GEORGETOWN, Guyana (CMC) – Workers in Guyana’s sugar industry have been granted an eight per cent increase in salaries and wages.
Speaking during a recent press conference, Vice President, Dr Bharrat Jagdeo said the decision was made during Thursday’s Cabinet meeting.
He told reporters that the government continues to invest in the sugar industry which was shut down under the previous administration, placing more than 7,000 sugar workers and their families on the breadline.
Last month, President Dr Mohamed Irfaan Ali announced the eight per cent across-the-board retroactive increase to public servants, teachers, members of the disciplined services, constitutional office holders, as well as government pensioners.
Adjustment to the salaries of junior ranks of the Police Force, Prison Service, Fire Service were also announced.
These commitments by the government fall against the backdrop of a number of other measures implemented since its assumption to office in August 2020, with the aim of improving disposable incomes to public sector employees and Guyanese at large.
These include the payment of a seven per cent across-the-board increase in 2021; the restoration of one-month tax-free year-end bonuses to the disciplined services totalling more than GUY$1 billion per annum; an increase of 40 per cent in the monthly old-age pension from $20,500 to $28,000, providing a total pension payout of more than $21 billion to senior citizens; an increase of 55 per cent in public assistance payments from $9,000 to $14,000 monthly, which provided a total of more than $3 billion in annual income support to the beneficiaries of the programme, among other interventions.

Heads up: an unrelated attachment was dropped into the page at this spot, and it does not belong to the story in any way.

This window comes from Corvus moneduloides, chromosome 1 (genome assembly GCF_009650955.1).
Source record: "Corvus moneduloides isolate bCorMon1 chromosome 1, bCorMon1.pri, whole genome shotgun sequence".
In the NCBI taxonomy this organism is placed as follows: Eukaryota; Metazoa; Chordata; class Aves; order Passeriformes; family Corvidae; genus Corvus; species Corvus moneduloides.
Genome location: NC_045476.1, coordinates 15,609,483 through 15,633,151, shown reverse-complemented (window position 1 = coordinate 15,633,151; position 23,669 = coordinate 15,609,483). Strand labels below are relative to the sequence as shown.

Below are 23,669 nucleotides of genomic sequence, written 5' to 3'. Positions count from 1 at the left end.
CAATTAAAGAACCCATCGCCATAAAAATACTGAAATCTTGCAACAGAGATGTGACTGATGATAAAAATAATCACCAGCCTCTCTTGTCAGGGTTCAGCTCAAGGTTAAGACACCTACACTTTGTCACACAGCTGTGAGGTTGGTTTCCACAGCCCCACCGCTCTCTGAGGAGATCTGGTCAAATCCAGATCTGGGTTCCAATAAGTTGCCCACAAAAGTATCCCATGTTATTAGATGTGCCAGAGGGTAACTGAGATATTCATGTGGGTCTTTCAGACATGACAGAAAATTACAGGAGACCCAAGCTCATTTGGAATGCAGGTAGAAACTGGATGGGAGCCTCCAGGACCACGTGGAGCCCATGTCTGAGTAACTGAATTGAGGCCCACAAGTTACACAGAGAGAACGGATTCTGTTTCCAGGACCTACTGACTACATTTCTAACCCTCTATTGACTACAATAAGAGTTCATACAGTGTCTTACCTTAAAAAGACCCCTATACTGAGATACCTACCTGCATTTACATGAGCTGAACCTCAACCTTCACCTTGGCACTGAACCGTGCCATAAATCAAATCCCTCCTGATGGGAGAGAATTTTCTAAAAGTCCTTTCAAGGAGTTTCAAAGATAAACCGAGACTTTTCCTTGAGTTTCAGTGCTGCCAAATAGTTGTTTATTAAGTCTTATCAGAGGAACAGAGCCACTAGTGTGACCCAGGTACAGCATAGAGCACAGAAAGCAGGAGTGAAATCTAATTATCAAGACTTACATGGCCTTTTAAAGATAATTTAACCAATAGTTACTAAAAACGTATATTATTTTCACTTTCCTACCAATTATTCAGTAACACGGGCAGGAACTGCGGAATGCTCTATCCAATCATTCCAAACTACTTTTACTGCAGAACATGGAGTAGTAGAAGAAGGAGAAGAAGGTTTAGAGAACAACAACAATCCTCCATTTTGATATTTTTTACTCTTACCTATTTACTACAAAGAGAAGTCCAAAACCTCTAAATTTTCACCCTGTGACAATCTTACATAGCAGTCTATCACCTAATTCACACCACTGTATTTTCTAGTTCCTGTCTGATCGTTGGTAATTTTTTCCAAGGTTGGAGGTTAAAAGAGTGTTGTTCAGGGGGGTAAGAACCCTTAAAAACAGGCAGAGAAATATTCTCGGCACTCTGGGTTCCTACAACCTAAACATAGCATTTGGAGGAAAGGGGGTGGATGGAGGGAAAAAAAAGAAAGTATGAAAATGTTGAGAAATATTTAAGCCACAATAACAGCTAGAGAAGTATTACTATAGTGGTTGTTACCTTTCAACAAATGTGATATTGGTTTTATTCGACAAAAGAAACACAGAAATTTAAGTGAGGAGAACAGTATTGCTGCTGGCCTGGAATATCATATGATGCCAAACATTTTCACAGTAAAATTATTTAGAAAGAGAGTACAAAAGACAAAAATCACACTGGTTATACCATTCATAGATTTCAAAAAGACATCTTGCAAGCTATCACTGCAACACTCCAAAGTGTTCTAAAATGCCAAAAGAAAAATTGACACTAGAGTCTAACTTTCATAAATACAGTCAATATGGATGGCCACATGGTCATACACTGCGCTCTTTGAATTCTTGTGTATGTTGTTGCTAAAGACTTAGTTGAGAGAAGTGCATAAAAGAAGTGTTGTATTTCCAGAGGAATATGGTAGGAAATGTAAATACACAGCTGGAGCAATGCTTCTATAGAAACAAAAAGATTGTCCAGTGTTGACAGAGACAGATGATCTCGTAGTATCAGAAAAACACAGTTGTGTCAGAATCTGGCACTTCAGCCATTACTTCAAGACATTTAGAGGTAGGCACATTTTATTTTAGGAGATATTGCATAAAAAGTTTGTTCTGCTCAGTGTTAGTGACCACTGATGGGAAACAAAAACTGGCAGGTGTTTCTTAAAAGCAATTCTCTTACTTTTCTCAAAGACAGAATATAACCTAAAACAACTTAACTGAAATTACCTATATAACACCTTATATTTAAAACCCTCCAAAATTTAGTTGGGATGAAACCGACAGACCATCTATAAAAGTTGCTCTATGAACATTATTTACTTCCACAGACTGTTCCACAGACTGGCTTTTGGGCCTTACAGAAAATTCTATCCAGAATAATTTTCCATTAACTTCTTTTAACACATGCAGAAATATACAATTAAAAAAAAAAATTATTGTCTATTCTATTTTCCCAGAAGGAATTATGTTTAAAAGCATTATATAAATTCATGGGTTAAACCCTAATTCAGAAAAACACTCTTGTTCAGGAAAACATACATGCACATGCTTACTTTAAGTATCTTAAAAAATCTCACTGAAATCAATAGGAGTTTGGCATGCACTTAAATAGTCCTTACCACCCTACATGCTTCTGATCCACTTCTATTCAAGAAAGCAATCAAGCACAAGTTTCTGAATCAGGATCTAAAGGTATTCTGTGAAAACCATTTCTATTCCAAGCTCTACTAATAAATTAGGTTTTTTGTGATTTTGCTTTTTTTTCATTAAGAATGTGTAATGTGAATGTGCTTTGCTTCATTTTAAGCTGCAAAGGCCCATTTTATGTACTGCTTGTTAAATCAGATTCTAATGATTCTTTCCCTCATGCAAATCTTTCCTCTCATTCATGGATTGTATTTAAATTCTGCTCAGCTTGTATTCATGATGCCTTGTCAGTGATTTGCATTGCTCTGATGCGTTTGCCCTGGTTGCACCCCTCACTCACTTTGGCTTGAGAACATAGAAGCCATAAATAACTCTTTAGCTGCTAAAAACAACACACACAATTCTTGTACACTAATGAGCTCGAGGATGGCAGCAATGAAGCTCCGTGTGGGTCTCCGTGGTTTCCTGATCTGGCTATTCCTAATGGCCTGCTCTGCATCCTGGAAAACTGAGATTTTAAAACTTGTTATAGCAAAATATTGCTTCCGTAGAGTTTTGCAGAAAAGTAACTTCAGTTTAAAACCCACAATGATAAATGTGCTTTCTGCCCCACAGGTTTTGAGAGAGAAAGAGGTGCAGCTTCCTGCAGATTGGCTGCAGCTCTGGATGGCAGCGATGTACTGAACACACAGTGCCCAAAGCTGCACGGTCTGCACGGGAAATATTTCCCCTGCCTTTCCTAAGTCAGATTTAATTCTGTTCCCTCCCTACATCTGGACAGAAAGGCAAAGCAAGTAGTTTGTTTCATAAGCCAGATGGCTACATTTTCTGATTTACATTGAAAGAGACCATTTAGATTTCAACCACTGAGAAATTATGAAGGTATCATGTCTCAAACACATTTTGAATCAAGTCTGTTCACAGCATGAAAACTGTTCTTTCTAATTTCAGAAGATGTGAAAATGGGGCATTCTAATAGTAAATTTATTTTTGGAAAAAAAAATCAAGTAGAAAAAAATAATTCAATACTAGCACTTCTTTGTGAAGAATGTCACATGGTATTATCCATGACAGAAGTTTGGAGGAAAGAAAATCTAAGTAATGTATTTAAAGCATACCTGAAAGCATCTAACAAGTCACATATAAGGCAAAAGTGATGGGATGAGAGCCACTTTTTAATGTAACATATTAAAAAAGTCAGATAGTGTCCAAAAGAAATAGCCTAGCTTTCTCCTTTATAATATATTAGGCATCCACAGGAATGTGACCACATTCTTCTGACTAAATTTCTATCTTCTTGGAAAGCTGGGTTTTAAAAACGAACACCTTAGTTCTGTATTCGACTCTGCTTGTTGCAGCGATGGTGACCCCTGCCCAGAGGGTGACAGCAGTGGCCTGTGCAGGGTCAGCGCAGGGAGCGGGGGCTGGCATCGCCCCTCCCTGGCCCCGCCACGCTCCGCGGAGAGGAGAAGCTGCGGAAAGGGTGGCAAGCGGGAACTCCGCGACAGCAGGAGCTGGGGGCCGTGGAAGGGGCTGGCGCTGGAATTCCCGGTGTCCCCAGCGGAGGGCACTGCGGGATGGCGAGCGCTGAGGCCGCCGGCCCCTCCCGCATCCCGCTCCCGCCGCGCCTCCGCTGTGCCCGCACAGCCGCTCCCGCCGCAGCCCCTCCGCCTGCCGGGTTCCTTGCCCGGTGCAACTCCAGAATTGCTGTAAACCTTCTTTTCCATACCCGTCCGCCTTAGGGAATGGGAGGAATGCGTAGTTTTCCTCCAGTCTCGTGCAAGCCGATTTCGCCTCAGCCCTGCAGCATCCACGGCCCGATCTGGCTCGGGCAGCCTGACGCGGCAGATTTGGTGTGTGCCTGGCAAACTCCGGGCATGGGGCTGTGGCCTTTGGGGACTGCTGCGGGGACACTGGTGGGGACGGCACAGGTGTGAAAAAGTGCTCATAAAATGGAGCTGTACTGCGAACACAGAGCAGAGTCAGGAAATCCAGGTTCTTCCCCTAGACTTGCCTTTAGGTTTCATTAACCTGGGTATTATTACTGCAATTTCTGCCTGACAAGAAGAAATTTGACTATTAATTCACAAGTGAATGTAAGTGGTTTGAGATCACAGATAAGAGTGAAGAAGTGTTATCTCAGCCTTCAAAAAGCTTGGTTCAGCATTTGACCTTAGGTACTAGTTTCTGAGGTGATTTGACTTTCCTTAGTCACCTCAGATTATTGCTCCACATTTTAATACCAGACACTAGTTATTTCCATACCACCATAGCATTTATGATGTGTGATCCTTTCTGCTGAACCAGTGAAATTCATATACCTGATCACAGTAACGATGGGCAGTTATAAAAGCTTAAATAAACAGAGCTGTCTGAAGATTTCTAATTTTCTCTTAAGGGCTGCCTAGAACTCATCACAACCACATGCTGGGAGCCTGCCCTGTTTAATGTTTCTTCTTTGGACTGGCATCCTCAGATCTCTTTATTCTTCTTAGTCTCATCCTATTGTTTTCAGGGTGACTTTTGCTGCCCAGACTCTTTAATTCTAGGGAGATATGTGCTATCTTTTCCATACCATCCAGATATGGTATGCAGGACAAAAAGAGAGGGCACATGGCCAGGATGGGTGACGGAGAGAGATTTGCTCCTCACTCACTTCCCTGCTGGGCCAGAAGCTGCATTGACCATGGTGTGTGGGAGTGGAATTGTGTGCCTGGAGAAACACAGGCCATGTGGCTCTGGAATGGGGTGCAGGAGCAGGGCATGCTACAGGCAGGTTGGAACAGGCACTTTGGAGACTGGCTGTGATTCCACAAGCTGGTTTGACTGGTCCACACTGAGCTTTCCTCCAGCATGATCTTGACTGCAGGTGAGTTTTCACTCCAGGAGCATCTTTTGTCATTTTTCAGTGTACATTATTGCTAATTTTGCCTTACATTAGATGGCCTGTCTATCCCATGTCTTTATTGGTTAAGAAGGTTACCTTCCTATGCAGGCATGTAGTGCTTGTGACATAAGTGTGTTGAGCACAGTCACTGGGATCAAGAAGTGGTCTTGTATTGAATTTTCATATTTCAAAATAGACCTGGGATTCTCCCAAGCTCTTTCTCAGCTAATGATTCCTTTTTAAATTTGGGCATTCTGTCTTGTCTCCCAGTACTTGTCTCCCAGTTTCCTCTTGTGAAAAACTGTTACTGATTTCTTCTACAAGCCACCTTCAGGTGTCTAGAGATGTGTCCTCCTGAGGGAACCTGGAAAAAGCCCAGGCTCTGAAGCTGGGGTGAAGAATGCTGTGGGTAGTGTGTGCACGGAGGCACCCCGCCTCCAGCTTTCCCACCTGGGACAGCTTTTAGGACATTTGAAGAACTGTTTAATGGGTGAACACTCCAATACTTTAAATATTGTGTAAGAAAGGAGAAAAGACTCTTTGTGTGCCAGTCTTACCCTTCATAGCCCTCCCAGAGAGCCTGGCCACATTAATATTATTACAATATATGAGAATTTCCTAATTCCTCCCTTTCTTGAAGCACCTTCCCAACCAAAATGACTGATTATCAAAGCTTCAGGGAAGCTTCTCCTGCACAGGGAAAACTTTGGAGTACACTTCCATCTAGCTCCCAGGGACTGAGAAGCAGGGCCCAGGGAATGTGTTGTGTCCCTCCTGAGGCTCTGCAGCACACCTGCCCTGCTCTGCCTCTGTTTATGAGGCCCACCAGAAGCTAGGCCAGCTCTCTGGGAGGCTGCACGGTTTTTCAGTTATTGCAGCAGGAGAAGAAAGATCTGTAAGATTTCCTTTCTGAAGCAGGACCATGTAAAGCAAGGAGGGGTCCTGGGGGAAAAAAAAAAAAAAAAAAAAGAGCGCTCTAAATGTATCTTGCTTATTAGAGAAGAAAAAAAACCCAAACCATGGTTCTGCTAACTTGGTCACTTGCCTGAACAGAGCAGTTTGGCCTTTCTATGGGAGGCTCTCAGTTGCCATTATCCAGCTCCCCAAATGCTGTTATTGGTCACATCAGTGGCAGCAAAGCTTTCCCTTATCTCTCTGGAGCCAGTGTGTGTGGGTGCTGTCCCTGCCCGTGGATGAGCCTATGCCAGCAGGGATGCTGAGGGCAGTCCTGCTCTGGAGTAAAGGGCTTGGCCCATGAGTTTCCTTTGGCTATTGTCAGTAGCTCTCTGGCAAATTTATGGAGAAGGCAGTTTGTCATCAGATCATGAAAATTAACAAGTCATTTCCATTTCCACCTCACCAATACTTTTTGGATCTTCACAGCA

Other noteworthy incentives include the restoration of the cash grants to the parents of school-aged children, totalling some $6 billion in direct cash transfers, and an increase in the minimum wage for private sector employees by 36 per cent to $60,147, in keeping with the recommendations of the tripartite committee.
The Government had also implemented a number of measures to mitigate the effects of the rise in cost of living, most notably the removal of the excise tax on fuel, capping freight charges used in calculating import taxes, providing fertiliser and other support to farmers to boost food production, and direct cash transfers to especially vulnerable communities.
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